How did the Spanish Flu spread so fast?
The main source of contamination was actually infected soldiers living in close quarters, spreading the highly infectious disease to hundreds of soldiers at a time within their living quarters. Those same infected soldiers were also traveling across countries fighting a war. It is believed to have spread so quickly due to wartime troop movements. The Flu was traveling with these soldiers across borders. Once the Flu had started in an area, it was almost impossible to stop.
Why couldn’t the Spanish Flu be contained?
Reports would be made by field hospitals that young, healthy people would come down with a fever and then be dead within 24 hours. In most cases, a patient would come in with a fever that would be followed by nasal hemorrhaging and pneumonia. The patient’s lungs would then fill with fluid causing them to literally drown in that fluid. Doctors during this period were not aware of what was happening, and most thought that only chemical warfare could cause the kind of damage to the lungs that the Spanish Flu did.
When soldiers would go back home, they would unknowingly spread the virus throughout their town. Social distancing wasn’t a thing, and quarantine wasn’t a practice in most cases, either. So the rapid spread of this deadly virus would happen, and due to the lack of knowledge and testing at the time, there was no way to protect others. If a town had a case of the Spanish Flu, most likely, it was already too late.
To make matters even worse, the media of the U.S., the U.K., and France did not report on the Flu as it did not look good for the war effort.
We can learn a lot from what countries did wrong during the Spanish flu outbreak. One thing we have a leg up on is isolation and quarantine. Even though countries knew they should isolate the infected to prevent them from having contact with the healthy, they just couldn’t due to the war. There is no way, for example, a munitions factory to shut down during a global war conflict.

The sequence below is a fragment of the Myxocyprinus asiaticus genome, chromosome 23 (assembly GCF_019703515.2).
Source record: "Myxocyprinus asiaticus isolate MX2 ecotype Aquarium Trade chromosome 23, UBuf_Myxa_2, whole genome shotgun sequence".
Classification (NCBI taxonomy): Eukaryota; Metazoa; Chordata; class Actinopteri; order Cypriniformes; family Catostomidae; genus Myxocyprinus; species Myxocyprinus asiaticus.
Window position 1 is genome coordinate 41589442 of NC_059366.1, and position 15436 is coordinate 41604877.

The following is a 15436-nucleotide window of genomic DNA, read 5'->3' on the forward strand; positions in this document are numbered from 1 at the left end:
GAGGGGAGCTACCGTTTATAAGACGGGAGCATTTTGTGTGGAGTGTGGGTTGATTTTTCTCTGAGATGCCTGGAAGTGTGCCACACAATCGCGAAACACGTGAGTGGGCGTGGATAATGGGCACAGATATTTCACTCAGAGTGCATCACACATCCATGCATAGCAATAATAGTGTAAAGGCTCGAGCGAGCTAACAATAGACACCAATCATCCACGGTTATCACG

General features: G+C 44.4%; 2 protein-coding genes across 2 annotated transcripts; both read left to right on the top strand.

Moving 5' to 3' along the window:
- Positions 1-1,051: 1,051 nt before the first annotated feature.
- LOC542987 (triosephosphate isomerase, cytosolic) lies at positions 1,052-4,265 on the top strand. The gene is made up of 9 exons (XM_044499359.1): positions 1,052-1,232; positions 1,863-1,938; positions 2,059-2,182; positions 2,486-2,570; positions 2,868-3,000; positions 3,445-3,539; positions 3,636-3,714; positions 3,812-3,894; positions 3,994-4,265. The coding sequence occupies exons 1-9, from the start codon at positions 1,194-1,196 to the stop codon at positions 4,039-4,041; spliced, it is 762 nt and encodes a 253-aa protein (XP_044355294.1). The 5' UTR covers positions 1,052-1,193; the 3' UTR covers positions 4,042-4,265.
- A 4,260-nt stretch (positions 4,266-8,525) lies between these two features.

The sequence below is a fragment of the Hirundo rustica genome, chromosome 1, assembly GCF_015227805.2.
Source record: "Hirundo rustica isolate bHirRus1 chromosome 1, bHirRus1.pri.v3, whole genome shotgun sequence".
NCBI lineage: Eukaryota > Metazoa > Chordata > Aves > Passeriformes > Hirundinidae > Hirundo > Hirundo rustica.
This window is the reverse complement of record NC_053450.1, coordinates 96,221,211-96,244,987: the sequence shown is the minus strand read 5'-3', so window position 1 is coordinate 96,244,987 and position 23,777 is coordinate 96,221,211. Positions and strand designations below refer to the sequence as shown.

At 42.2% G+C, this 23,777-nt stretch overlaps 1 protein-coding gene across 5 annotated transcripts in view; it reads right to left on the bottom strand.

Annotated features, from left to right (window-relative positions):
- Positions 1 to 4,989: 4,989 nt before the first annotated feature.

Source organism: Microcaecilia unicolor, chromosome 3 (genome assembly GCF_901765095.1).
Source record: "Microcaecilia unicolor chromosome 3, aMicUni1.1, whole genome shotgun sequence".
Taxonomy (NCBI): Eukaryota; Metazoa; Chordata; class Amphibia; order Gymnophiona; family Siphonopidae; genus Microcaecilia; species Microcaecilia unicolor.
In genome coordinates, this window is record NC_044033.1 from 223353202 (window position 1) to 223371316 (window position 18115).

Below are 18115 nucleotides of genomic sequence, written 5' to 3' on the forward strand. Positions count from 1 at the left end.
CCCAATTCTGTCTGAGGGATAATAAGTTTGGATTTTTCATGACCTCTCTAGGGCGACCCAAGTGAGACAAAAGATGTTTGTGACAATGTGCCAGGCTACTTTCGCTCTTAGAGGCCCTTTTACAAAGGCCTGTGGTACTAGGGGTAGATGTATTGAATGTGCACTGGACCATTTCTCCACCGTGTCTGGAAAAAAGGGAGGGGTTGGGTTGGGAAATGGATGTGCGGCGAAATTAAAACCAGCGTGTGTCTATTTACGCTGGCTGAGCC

People in the USA were handling things differently than most. Some businesses closed and hung signs warning of the spread of this deadly influenza. In Australia and Japan, people were photographed in the streets wearing facemasks. You can even go as far as to find news reports of Boy Scouts handing out leaflets to people that they had seen spitting on the streets of New York City. The leaflets read, “You are in violation of the Sanitary Code.”
The citizens of the USA were possibly so proactive to self-police due to the extreme shortage of nurses within the United States. With there being no drugs to combat the disease, nurses would bathe patients while providing them with aspirin, whiskey, cough syrups, clean bedding, and hot soup.
The United States also sent 9,000 caucasian nurses to Europe to assist the sick soldiers while thousands more were sent to U.S. military camps. There were African American nurses that were willing and ready to help with these efforts due to segregation and racism; they were not utilized to fight this Flu.
After the war, the Flu was the new fight. The American Medical Association referred to the Spanish Flu as “the greatest enemy of them all.”
Towards the tail end of 1918, the cases just kept dropping until it seemed as if the Spanish flu pandemic was essentially over. Although there are a wide variety of theories as to why this could have happened, the likely reason is that the strain of the disease mutated into something much less lethal. It wasn’t until halfway through 1919 that it was said that the pandemic of the Spanish Flu was officially over.